With the resurgence of interest in the “maker movement” and the push for more handmade, handcrafted, locally sourced products lately, people are embracing the idea of shop small and shop local and there are more craft fairs, art shows, indie markets, farmer’s markets and more going on regularly in most cities around the country. Setting up as a vendor at these kinds of events can be a great way to promote and sell your wares.
Though I’ve been on Etsy for ten years now this year, I’m always reaching out to a new audience at local events! Online sales platforms provide a global audience but not everyone shops online, nor will they necessarily find you in the sea of options. It also gives people a chance to see my work in person and fully appreciate the details and intricacy of it. No matter how nice a photo I take, it’s always better to see, touch, and evaluate an item in person.
All that said, however, vending isn’t for everyone and one needs to be aware of the high up-front costs associated with getting a vendor booth ready for prime-time.
PhoenixFire Designs booth tent display for St. Pete Earth Day Celebration 2016.
Now, I’ve been doing in-person shows and events for several years now. My early booth was nowhere near as “finished” as it is now. The process of developing a booth is forever ongoing and ever-changing. You’ll learn what works for you and what doesn’t; you’ll hone in on how you like your set-up, the things that are important or that can be discarded, etc. And you’ll upgrade and improve your equipment as you go. I’m not going to get into booth design or display ideas in this specific post (as that’s an entire post of it’s own), but perhaps that’s something I can address in a future post. For now, I’m just going to highlight some products that work for me. Your mileage may vary and please feel free to just use this as a starting point rather than a checklist.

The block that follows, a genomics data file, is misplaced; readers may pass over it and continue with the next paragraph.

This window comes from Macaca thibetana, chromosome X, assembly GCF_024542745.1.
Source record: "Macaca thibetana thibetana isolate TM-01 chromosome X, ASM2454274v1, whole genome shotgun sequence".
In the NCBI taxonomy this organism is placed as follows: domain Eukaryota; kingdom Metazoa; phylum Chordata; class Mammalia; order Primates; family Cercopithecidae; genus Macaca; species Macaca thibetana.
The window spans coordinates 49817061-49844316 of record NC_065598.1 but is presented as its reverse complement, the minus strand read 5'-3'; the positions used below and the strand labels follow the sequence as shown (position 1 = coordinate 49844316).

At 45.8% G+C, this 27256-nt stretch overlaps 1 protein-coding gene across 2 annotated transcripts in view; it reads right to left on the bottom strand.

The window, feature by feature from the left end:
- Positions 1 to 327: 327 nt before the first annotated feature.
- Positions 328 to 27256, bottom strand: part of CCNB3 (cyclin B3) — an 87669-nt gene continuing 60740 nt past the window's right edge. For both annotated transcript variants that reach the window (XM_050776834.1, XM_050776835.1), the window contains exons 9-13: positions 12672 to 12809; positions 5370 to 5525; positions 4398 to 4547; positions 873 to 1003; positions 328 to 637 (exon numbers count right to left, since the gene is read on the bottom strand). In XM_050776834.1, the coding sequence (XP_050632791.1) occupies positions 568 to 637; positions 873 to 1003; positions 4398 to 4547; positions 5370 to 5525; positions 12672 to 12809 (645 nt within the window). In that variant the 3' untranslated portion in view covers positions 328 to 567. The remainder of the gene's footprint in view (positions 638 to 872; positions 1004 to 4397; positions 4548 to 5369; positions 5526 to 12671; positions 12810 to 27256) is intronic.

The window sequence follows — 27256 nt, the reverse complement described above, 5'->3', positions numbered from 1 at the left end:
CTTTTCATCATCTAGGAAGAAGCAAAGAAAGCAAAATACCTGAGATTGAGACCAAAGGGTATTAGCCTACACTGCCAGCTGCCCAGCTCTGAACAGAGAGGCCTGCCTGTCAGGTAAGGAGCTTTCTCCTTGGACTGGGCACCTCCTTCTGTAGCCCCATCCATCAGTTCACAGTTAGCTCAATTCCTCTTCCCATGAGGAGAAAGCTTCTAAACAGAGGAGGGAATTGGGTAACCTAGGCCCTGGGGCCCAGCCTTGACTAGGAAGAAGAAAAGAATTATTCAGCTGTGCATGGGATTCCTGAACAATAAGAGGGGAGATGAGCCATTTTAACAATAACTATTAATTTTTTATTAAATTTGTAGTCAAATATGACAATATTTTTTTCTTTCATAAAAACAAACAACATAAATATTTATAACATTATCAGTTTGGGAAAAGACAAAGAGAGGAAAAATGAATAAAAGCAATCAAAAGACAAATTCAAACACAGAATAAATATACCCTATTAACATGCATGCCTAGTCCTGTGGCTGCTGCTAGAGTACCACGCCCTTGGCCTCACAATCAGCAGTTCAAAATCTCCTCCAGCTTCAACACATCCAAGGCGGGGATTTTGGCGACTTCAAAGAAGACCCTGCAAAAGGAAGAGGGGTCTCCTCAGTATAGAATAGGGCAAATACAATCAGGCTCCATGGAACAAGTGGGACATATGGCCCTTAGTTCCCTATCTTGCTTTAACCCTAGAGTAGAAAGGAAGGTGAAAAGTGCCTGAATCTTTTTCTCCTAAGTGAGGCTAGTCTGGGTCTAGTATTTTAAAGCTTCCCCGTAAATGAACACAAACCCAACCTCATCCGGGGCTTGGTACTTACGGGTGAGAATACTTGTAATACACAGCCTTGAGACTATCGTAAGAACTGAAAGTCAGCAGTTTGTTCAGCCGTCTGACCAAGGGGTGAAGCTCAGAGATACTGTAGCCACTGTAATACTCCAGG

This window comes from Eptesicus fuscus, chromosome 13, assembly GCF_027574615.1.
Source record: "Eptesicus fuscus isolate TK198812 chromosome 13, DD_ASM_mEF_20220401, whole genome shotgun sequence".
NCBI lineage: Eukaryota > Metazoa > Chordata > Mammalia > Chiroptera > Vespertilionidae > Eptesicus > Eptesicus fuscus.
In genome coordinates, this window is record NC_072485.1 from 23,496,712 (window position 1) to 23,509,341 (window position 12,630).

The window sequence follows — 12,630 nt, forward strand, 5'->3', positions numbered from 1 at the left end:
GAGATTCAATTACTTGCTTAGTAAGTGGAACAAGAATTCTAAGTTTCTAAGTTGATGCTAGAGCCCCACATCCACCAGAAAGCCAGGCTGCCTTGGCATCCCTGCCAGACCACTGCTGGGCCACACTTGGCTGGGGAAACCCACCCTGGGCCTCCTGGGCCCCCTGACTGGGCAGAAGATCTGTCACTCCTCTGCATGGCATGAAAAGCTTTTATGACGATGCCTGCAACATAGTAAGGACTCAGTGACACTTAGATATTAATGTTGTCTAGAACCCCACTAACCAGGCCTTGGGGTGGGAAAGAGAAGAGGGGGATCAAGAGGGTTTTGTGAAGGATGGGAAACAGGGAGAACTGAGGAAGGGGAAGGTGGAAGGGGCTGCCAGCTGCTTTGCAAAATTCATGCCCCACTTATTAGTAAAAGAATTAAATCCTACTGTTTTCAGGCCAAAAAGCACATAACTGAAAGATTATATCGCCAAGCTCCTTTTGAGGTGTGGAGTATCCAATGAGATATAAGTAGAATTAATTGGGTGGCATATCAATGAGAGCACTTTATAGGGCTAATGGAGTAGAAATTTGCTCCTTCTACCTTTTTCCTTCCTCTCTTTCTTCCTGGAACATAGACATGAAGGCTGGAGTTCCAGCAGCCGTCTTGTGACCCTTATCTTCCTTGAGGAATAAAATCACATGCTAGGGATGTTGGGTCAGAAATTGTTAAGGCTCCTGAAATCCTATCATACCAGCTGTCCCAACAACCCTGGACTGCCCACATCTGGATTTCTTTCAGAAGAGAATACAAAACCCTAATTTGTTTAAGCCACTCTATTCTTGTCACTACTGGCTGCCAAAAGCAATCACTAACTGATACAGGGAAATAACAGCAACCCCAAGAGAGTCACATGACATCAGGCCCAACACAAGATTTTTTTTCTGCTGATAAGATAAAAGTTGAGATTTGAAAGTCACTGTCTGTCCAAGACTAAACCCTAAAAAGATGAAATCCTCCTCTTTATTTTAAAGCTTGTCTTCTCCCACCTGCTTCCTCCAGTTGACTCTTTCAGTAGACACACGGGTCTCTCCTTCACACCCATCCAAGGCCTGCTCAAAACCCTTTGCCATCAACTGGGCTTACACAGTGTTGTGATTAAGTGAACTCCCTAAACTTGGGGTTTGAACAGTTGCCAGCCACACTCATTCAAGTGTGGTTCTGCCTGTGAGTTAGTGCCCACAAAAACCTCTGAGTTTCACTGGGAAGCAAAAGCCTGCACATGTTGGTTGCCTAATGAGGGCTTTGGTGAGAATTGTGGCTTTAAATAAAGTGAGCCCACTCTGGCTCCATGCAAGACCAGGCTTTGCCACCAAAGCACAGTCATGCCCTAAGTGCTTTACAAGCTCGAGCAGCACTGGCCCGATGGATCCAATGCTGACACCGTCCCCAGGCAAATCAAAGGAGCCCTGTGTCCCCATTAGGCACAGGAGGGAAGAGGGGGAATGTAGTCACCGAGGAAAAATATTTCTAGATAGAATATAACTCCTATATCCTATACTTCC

First, and most importantly is your tent. Now, you can go to Wal-Mart or Lowe’s and buy a backyard or beach style tent for around $60-90 and that’s what I did in the beginning. (In fact, mine was a hand me down!)
This is so embarrassing, but I’m sharing it to show how displays develop and grow with experience. This was my first ever show with a hand-me-down backyard tent.
But if you’re going to do this on a regular or on-going basis, you’ll very quickly find that a quality tent makes a HUGE difference in both set-up as well as presentation. Once I made the investment for my tent – I personally use Undercover R-3 with CRS curtain wall system – I felt like it really stepped up my game. I felt more “legit” and “professional” and I think the quality helped customer perception of me as a vendor as well. It was an investment vs the cheap ones, but given how much I’ve used it, the tent has more than paid for itself countless times.
There are several things to keep in mind about a tent:
- Some shows require white-only tops.
Many “beach” or “backyard” style tents have blue, green, brown or other color tops. This can limit the shows/events you participate in.
- Many shows require tent carry fire resistance rating.
The “professional” tents are often pre-treated; inexpensive ones may require you to spray them down with fire retardant products that are messy and stinky.
- Most inexpensive tents do not have sidewalls.